“True” is everything I love about music. It’s optimistic, life-affirming and embraces the mystery and magic that is music. You can tell that Spandau Ballet loves understands music when Tony sings “listening to Marvin all night long,” reffering to Marvin Gaye. I don’t think I could listen to Spandau Ballet all night long, but every so often I listen to “True” and I can’t help but love every moment of this song.

I know this much is true.

Friday, July 2, 2010

No Surrender by Bruce Springsteen feat. Brian Fallon (The Gaslight Anthem)

In 2009, The Gaslight Anthem played the Hard Rock Calling Festival in Hyde Park, London. During their set, Bruce Springsteen supported his fellow New Jersey musicians by performing “The ’59 Sound” with The Gaslight Anthem.



This gracious gesture brought excitement and attention The Gaslight Anthem and an amazing musical energy to this song. Bruce didn’t steal the spotlight but instead played as a member of the band providing an exciting guitar solo and a great vocal counterpoint to Brian Fallon, lead singer of The Gaslight Anthem.

Later that evening during Bruce Springsteen and the E Street Band’s set Fallon returned the favor and performed “No Surrender” with Bruce.



Bruce looked like he was having the time of his life when he performed with The Gaslight Anthem, while Fallon looked absolutely giddy singing with Bruce. As much as it must have been a dream come true to have Bruce sing “The ’59 Sound,” singing with the E Street Band must have been on a whole other level.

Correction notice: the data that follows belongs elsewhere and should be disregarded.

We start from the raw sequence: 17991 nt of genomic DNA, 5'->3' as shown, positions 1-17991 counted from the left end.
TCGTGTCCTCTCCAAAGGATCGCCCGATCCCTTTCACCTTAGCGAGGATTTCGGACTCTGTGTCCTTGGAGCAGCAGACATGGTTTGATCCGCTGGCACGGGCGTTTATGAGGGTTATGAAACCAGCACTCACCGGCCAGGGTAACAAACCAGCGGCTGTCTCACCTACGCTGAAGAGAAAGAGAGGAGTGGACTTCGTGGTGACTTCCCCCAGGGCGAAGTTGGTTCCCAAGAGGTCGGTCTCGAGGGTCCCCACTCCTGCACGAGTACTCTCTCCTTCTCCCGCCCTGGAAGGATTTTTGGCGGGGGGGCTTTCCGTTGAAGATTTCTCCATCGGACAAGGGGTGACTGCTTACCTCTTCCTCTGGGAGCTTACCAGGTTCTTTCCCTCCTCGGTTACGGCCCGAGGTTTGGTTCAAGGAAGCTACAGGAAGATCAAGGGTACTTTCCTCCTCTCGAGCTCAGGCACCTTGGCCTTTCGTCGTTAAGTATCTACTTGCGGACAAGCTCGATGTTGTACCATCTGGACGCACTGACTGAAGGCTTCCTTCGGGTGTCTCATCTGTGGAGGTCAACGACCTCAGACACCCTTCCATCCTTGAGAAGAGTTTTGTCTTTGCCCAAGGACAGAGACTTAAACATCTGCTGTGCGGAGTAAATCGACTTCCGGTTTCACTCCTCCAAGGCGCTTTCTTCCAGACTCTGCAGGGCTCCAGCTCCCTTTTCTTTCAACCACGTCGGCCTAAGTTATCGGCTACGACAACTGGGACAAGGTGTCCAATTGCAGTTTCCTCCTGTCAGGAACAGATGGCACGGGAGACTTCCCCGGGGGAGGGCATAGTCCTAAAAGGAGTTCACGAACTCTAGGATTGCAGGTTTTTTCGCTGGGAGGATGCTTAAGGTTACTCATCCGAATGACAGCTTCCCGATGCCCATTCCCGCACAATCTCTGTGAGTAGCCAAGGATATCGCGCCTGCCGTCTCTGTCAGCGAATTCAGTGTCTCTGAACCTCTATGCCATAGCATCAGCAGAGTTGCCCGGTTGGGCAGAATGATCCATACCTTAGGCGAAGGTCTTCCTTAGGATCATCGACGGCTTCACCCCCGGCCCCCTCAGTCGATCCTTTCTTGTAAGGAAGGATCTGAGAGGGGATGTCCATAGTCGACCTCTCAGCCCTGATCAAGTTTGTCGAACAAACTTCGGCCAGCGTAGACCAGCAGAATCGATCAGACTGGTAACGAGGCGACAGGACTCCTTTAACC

Growing up in a house not far from where Springsteen grew up, Fallon identified with Springsteen as he describes in this clip.



Stripped of his guitar, Fallon starts the performance standing in the band clapping looking like a kid amongst these rock legends. As he joins Bruce for the chorus, we get a sense that something special is happening here. Then when Brian takes over the second verse it becomes clear why he is up there.

If I didn’t know that who was singing you could convince me that the guy singing the second verse was older than Bruce. There is something so mature, weathered and passionate in his voice. The pure expression that Brian injects into that second verse is spectacular. He strains for notes while soaring through them all at the same time sounding like a person who not only knows the words but has lived them.

There could not be a more fitting song for these two musicians to sing together. “No Surrender” is about the power of music and the bonds it creates between people. This performances uniting generations exemplifies this . . . I mean just look at how much fun Brian and Bruce are having up there, that's what it's all about.